Since I have lived in Luxembourg for the past year or so, whose central location allows one to easily travel to Europe’s various capitals, about a month ago, it was Brussels’ turn to be discovered and indulged in.
Despite only spending a weekend in the Comic City or the European Capital as you are mostly likely to refer to the city, Brussels did not disappoint.
Considerably smaller that Paris or London, Brussels seemed to be the city of relaxed and creative people, a bilingual place for street signs and the local administration, but whose inhabitants tend to speak languages from all over the world.
Yes, Brussels is very international and cosmopolitan, but truth be spoken, despite the melting pot of cultures that live together in one place, the city is very successful in remaining uniquely Belgian.
As a first-time visitor of Brussels, I quite liked to see that the city was happy to feed my preconceived stereotypical views with regards to Belgium and its culture, showing me the way to numerous chocolate shops, cartoon shops and the Comic Strip Center.
Yes, I did expect to see ‘Tin Tin’ (a fictional character in the comics series by Belgian cartoonist Hergé) displayed in store windows across the city as much as I expected to find waffles and Belgian beer on sale literally everywhere.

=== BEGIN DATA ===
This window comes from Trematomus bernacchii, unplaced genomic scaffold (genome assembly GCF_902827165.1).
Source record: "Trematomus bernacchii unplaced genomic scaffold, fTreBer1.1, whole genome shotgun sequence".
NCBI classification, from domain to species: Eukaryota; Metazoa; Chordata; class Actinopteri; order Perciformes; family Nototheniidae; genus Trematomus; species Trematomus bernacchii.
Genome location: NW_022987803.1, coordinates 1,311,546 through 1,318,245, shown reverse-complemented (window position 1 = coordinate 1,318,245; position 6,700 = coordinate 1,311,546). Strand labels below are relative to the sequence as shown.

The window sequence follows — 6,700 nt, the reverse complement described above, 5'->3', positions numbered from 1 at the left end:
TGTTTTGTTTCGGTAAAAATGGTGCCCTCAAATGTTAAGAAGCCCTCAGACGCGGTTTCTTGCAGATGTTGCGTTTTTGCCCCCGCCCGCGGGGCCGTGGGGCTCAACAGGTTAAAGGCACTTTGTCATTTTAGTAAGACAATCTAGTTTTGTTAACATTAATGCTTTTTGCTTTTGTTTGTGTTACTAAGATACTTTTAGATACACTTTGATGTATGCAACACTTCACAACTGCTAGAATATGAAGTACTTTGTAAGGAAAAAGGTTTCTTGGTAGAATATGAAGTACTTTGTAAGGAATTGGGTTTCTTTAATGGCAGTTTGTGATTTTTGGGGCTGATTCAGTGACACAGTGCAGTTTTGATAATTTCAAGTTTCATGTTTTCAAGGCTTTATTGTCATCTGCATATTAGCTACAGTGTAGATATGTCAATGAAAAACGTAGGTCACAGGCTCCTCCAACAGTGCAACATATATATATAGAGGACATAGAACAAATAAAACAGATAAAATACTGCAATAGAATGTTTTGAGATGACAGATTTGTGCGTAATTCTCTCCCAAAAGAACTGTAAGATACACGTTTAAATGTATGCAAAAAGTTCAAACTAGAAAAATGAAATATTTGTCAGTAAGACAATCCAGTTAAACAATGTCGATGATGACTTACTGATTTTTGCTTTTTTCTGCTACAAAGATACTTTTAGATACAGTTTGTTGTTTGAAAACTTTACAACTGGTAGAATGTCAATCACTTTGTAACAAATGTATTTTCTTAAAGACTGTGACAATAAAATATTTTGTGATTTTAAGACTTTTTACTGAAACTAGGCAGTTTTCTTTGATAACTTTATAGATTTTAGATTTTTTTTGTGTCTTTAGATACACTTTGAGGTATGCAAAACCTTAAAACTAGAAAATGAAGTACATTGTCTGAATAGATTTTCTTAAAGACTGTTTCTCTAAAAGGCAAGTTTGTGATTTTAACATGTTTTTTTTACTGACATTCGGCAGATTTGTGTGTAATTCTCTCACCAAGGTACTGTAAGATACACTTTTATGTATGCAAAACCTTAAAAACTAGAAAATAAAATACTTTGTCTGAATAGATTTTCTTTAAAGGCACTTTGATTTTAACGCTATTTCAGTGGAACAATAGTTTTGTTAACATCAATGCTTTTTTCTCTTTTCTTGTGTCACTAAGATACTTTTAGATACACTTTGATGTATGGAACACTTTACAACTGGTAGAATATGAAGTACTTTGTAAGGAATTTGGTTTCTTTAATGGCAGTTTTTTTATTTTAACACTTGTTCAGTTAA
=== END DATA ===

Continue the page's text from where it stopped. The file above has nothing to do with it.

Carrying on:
And I truly enjoyed seeing how people in Brussels have a strong sense of humour, are liberal, funny and seemed quite happy to be living in the Comic City.
But since I usually like to have a fair share of touristic attractions and genuine hot spots for the locals, I also tried to discover the city from as many different perspective as possible, trying to imagine how it would be like to make Brussels my hometown.
Overall, I very much enjoyed life in Brussels, and to its own advantage I think the city is larger than an ordinary city, but way smaller than other European labyrinths.
Here’s some pictures of the city, showing places, moments and generally the vibe of a place where good food, many sorts of beers, fine arts, history, science and urban culture successfully co-exist.
Manneken Pis (literally Little Man peeing) is a famous Brussels landmark, read more about it here.
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